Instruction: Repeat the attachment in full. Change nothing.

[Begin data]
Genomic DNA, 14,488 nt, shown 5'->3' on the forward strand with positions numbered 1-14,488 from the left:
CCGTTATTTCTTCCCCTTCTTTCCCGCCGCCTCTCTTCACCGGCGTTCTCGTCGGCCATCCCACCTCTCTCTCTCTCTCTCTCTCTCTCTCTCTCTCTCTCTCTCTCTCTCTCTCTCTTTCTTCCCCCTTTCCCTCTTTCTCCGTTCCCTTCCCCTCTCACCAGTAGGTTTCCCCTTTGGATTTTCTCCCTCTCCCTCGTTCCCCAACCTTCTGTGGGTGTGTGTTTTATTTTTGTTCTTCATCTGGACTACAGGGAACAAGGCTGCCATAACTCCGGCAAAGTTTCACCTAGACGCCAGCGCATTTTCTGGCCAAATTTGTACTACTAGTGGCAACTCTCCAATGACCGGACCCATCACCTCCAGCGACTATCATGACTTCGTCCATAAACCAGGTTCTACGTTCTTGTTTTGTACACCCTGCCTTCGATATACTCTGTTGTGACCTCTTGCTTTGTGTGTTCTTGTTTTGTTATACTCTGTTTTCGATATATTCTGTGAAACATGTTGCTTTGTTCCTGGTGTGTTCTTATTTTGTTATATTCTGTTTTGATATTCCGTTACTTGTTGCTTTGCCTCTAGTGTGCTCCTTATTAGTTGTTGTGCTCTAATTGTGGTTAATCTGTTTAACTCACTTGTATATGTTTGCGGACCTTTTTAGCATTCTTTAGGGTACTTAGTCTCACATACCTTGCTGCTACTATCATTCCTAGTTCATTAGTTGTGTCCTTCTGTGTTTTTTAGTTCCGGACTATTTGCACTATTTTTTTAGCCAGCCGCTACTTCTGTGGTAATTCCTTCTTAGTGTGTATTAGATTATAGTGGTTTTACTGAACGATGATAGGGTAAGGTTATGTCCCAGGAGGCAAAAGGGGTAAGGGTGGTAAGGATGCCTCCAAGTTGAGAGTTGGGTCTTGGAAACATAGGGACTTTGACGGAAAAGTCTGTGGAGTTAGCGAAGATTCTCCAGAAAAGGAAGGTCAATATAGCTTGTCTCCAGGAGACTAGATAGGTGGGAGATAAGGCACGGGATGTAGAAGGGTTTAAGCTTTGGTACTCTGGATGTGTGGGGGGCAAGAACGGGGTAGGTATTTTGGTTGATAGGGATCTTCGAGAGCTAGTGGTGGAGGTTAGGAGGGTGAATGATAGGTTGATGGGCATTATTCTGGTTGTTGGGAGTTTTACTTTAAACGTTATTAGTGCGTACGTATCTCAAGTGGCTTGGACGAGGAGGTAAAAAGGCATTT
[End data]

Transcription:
Genomic DNA, 14,488 nt, shown 5'->3' on the forward strand with positions numbered 1-14,488 from the left:
CCGTTATTTCTTCCCCTTCTTTCCCGCCGCCTCTCTTCACCGGCGTTCTCGTCGGCCATCCCACCTCTCTCTCTCTCTCTCTCTCTCTCTCTCTCTCTCTCTCTCTCTCTCTCTCTCTTTCTTCCCCCTTTCCCTCTTTCTCCGTTCCCTTCCCCTCTCACCAGTAGGTTTCCCCTTTGGATTTTCTCCCTCTCCCTCGTTCCCCAACCTTCTGTGGGTGTGTGTTTTATTTTTGTTCTTCATCTGGACTACAGGGAACAAGGCTGCCATAACTCCGGCAAAGTTTCACCTAGACGCCAGCGCATTTTCTGGCCAAATTTGTACTACTAGTGGCAACTCTCCAATGACCGGACCCATCACCTCCAGCGACTATCATGACTTCGTCCATAAACCAGGTTCTACGTTCTTGTTTTGTACACCCTGCCTTCGATATACTCTGTTGTGACCTCTTGCTTTGTGTGTTCTTGTTTTGTTATACTCTGTTTTCGATATATTCTGTGAAACATGTTGCTTTGTTCCTGGTGTGTTCTTATTTTGTTATATTCTGTTTTGATATTCCGTTACTTGTTGCTTTGCCTCTAGTGTGCTCCTTATTAGTTGTTGTGCTCTAATTGTGGTTAATCTGTTTAACTCACTTGTATATGTTTGCGGACCTTTTTAGCATTCTTTAGGGTACTTAGTCTCACATACCTTGCTGCTACTATCATTCCTAGTTCATTAGTTGTGTCCTTCTGTGTTTTTTAGTTCCGGACTATTTGCACTATTTTTTTAGCCAGCCGCTACTTCTGTGGTAATTCCTTCTTAGTGTGTATTAGATTATAGTGGTTTTACTGAACGATGATAGGGTAAGGTTATGTCCCAGGAGGCAAAAGGGGTAAGGGTGGTAAGGATGCCTCCAAGTTGAGAGTTGGGTCTTGGAAACATAGGGACTTTGACGGAAAAGTCTGTGGAGTTAGCGAAGATTCTCCAGAAAAGGAAGGTCAATATAGCTTGTCTCCAGGAGACTAGATAGGTGGGAGATAAGGCACGGGATGTAGAAGGGTTTAAGCTTTGGTACTCTGGATGTGTGGGGGGCAAGAACGGGGTAGGTATTTTGGTTGATAGGGATCTTCGAGAGCTAGTGGTGGAGGTTAGGAGGGTGAATGATAGGTTGATGGGCATTATTCTGGTTGTTGGGAGTTTTACTTTAAACGTTATTAGTGCGTACGTATCTCAAGTGGCTTGGACGAGGAGGTAAAAAGGCATTT